But while too many people are busy using cases like this to prove preconceived prejudices,  there is always a social context in which random crimes happen. And while sheer coincidence, existential factors and irrationalities play a major part in explaining crime, even irrational thoughts and actions are grounded in wider social norms. For example our society does have a problem with a growing number of troubled and insecure males whose bullish actions pose a threat to others.  But rather than being understood as the embodiment of permissive liberalism their aggression may well be a reaction against it. In this sense toxic masculinity should be seen as being more of an attempt to reassert traditional authority than as a challenge to it.  Pornographers and pimps like Andrew Tate are perfect examples of this phenomenon.   In such a culture cars like guns are often perceived as an extension of the penis.  One may say that I am also falling in to the same trap of fitting this case in to a narrative. But this  is just one observation which probably does not explain the dynamics of the case in question.  Moreover, tradition, modernity and liberalism are also abstractions full of contradictions. So let's talk about context and possible causes but avoid fitting everything in our favourite narrative.

Wednesday, May 11, 2022

Ukraine and 'neutrality'-Rewiring rusty hardware

Putin’s invasion of Ukraine is one of those epochal events which require a paradigm shift, a rewiring of our rusty mental hardware. Of course this process is prone to contradictions and a clash between two fundamental values which shape many of us on the left; namely our aversion to war and militarism and our equal aversion to bullies and support for resistance. So here are some reflections on this difficult topic. 

Active Neutrality: Malta’s active neutrality does not preclude us from taking sides when basic norms of international law are trampled upon by bullies like Putin. What it precludes is hosting a military base and joining a military alliance like NATO. Yet contrary to the impression given in parliament earlier this week Malta is not a distant observer of some remote 'conflict', but part of an organisation (the EU) which is an active party in a war which represents a threat to our collective security as European and global citizens. And while there are still valid arguments against hosting a military base in Malta, it is also time to define our active neutrality by adding an over riding commitment to upholding international law and human rights. And while human rights may be used as a pretext for other interests, at the same time speaking of neutrality when people are being butchered is profoundly disturbing and stomach churning.  The problem with the west is not that it upholds principles but that it does so selectively.   Palestine immediately comes to mind.  But it is equally revolting to invoke inaction over Palestine as justification for inaction over Ukraine. Foreign policy has to be based on values which shape the kind of societies we want to live in. That is why I am very wary of those who dismiss human rights as a western construct. 

The new fascists: I also recoil at 'westerners' sitting in the comfort of their coach consuming and spreading misinformation making a mockery of the freedoms they claim to cherish, by serving either as useful idiots or willing accomplices of Putin's troll factory. In fact there is a danger lurking in the shadows; that of a new fascism which thrives on conspiracy theories and fake news and which ultimately erodes our democracy.   Not surprisingly those who sowed doubts on climate change and the vaccine, who spread fake news on immigration also harbor sympathies for Putin.  Ironically these rejectionists of the 'west' are often the first to protest against censorship and cancel culture when the state steps in to defend us from hate mongers and the dissemination of lies.  As a Marxist I have always considered socialism as the natural progression and deepening of liberal democratic norms.  That is why when liberal democracy is threatened we are duty bound to stand in its defense.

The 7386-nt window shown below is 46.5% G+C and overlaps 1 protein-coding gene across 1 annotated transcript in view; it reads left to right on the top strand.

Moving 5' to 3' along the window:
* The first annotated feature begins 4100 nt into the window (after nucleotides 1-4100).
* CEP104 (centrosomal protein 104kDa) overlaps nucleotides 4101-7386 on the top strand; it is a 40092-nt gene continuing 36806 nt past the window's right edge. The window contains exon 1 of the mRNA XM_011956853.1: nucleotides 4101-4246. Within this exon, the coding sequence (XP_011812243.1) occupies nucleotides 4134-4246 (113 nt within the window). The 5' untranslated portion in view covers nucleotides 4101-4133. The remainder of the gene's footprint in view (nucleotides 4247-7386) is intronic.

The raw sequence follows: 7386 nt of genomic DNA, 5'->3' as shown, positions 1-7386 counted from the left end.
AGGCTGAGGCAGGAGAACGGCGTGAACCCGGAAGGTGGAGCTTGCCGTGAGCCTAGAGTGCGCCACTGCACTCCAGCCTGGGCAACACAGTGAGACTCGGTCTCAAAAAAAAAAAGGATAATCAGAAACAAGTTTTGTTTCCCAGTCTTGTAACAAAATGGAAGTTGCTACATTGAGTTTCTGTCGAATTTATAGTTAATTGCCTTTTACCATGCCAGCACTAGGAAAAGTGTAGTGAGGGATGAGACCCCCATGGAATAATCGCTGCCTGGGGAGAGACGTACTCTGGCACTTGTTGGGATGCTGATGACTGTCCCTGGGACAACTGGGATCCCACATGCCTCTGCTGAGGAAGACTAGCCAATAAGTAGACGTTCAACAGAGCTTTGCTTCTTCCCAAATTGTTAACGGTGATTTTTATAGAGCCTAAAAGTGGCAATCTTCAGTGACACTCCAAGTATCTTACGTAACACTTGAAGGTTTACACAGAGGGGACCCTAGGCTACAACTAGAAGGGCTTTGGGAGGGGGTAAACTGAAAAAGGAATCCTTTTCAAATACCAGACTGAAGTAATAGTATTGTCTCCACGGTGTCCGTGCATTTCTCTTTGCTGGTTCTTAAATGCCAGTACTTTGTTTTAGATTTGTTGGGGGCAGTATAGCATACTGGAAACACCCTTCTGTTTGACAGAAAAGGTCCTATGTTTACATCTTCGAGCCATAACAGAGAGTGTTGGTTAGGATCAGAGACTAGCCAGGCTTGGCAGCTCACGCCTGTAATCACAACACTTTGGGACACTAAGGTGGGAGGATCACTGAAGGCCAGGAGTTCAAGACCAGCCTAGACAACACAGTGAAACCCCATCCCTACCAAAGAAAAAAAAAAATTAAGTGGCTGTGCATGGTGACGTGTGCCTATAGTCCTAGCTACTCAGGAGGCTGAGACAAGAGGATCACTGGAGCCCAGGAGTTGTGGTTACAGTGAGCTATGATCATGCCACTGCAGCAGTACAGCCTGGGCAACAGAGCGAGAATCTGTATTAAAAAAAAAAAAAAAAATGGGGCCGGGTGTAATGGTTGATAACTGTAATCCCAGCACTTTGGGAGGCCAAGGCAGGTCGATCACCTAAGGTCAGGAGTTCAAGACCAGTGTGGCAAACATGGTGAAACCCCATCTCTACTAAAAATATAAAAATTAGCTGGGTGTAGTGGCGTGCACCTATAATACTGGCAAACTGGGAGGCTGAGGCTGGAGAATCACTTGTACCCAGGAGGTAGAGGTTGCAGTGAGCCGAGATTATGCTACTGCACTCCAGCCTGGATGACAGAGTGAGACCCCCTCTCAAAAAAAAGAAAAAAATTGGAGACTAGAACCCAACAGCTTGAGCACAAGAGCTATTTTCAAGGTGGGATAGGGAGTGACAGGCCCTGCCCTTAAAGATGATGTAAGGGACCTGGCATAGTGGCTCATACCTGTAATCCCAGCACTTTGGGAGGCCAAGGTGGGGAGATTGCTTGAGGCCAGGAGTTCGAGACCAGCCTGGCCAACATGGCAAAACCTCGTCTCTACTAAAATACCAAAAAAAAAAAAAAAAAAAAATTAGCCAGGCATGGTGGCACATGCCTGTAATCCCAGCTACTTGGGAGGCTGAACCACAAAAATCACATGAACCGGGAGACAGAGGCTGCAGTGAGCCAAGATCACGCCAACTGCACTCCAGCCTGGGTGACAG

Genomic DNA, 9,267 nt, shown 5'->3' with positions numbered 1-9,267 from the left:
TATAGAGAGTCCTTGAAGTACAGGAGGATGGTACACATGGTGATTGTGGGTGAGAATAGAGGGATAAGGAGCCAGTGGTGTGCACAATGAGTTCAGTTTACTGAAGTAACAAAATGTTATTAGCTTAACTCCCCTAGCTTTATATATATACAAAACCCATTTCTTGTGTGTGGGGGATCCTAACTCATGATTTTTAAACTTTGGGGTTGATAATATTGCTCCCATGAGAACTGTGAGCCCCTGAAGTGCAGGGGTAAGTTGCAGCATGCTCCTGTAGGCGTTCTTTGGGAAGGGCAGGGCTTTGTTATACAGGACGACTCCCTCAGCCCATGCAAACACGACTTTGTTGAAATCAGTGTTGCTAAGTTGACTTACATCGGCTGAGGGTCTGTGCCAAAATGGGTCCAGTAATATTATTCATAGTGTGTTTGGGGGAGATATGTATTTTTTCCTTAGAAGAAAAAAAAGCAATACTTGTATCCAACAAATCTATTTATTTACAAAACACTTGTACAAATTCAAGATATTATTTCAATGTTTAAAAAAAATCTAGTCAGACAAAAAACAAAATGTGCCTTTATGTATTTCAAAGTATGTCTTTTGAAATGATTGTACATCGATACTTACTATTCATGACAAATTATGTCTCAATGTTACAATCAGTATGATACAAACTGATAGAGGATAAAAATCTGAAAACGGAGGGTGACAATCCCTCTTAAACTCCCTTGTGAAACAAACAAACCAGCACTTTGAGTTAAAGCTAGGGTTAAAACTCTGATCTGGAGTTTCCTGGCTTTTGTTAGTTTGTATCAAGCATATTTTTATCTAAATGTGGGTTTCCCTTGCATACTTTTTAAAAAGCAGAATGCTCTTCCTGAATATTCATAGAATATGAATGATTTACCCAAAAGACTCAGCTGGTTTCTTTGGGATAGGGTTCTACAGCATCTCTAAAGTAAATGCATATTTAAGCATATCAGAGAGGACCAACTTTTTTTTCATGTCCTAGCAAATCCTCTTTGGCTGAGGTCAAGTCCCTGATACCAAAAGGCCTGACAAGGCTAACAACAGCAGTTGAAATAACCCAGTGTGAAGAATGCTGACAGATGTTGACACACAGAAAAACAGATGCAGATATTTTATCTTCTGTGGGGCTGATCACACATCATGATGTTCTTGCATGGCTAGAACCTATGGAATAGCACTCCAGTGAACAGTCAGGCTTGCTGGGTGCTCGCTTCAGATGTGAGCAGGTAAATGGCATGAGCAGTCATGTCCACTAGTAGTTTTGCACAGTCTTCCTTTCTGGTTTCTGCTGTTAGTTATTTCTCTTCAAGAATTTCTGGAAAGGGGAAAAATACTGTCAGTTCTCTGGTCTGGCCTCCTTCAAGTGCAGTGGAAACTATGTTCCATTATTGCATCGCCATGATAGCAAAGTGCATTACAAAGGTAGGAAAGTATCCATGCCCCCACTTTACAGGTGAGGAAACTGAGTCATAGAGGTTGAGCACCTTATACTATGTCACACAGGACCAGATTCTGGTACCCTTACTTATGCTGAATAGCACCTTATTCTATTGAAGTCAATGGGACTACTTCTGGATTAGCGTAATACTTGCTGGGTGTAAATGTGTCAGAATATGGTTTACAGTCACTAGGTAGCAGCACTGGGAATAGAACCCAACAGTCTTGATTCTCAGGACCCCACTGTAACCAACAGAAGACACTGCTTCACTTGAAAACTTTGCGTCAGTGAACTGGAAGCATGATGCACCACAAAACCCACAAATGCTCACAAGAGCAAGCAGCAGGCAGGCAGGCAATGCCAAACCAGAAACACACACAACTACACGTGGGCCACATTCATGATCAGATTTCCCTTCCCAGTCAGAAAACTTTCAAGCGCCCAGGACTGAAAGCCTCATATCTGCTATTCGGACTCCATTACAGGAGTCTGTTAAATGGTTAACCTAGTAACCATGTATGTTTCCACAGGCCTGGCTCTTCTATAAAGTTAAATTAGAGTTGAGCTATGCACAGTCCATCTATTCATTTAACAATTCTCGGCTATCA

Europe or Nato? In this instance Nato is on the right side of history. Without Nato’s support Ukraine is doomed. No wonder that many Ukranians are calling on NATO to close the skies and the only alternative to that is arming Ukraine. So do I like NATO? No and mainly because its commitment to democracy and human rights is often selective. It includes members like Turkey which has waged a criminal war against the Kurds. It is led by the USA which has a dirty history of supporting unsavory and even criminal regimes, particularly in Latin America and the Middle East. I would rather have a closer defense union of EU member states which is at least accountable to parliament and the council. This would also add substance to the security clause in the Lisbon treaty, which promises assistance in the case of any EU member being attacked. This would also make sense for a small country like Malta, which actively participates in the EU’s common foreign policy and is therefore potentially exposed to retaliation. That said this poses important questions like; should the EU have an army of its own and how far should Malta participate in this? And since most EU member states are also in NATO is it even possible to draw a line? That said if the EU is really committed to human rights, it can't turn itself in to a fortress which discriminates between different flows of refugees. One risk of having an EU army would be that of using it to 'police' borders. But the answer to that is introducing democratic and human rights safeguards and scrutiny. In short rather then re-trench themselves to defend an ineffective and reactionary national sovereignity, progressives should lead the battle for more Europe and more world governance.